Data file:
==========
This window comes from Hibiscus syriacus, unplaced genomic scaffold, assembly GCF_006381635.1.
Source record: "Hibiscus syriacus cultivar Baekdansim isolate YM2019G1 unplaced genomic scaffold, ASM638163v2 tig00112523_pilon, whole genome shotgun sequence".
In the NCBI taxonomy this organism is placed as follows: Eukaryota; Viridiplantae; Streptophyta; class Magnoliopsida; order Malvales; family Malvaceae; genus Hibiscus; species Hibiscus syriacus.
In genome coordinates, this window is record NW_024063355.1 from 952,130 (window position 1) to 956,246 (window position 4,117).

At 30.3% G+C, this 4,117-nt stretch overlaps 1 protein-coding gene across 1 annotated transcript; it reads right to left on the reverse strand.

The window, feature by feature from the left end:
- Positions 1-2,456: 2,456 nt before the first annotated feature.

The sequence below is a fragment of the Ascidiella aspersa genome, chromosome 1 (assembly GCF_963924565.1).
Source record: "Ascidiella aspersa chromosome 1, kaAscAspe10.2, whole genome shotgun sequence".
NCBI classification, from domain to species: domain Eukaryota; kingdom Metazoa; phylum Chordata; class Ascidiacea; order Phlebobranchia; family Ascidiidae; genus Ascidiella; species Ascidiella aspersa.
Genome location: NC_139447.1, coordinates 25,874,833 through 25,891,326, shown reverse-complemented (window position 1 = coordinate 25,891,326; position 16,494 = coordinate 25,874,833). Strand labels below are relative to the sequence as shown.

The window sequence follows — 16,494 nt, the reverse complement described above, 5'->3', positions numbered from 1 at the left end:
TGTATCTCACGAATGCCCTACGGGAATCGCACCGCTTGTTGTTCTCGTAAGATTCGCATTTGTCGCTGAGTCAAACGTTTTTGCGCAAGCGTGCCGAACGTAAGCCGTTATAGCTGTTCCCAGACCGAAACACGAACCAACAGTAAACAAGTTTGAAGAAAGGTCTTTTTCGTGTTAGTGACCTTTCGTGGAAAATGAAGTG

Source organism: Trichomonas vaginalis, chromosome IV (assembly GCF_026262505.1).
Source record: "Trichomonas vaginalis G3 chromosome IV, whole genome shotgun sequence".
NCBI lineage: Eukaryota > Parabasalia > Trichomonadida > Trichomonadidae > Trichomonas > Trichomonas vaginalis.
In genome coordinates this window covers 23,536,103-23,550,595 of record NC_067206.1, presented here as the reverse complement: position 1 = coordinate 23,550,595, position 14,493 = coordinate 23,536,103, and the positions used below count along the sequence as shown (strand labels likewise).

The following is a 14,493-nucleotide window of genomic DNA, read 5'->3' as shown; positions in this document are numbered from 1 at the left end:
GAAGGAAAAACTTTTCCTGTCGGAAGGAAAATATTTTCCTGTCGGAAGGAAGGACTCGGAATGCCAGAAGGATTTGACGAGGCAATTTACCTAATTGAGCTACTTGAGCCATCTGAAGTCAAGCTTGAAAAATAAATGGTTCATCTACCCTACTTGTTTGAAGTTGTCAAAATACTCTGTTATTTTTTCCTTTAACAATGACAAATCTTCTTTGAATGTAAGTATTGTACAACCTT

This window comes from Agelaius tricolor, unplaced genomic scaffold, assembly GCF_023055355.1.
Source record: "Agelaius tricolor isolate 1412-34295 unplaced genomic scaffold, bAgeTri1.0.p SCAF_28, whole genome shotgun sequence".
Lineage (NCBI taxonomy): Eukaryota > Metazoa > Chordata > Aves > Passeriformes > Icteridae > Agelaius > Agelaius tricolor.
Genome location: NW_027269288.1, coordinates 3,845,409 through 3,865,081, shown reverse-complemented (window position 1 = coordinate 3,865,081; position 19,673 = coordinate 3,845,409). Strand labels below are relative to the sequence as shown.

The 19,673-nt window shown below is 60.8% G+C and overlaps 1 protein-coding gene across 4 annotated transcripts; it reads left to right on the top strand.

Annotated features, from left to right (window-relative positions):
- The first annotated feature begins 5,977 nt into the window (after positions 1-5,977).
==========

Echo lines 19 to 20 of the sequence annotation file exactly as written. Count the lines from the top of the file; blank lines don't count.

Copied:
GAAGGAAAAACTTTTCCTGTCGGAAGGAAAATATTTTCCTGTCGGAAGGAAGGACTCGGAATGCCAGAAGGATTTGACGAGGCAATTTACCTAATTGAGCTACTTGAGCCATCTGAAGTCAAGCTTGAAAAATAAATGGTTCATCTACCCTACTTGTTTGAAGTTGTCAAAATACTCTGTTATTTTTTCCTTTAACAATGACAAATCTTCTTTGAATGTAAGTATTGTACAACCTT

This window comes from Agelaius tricolor, unplaced genomic scaffold, assembly GCF_023055355.1.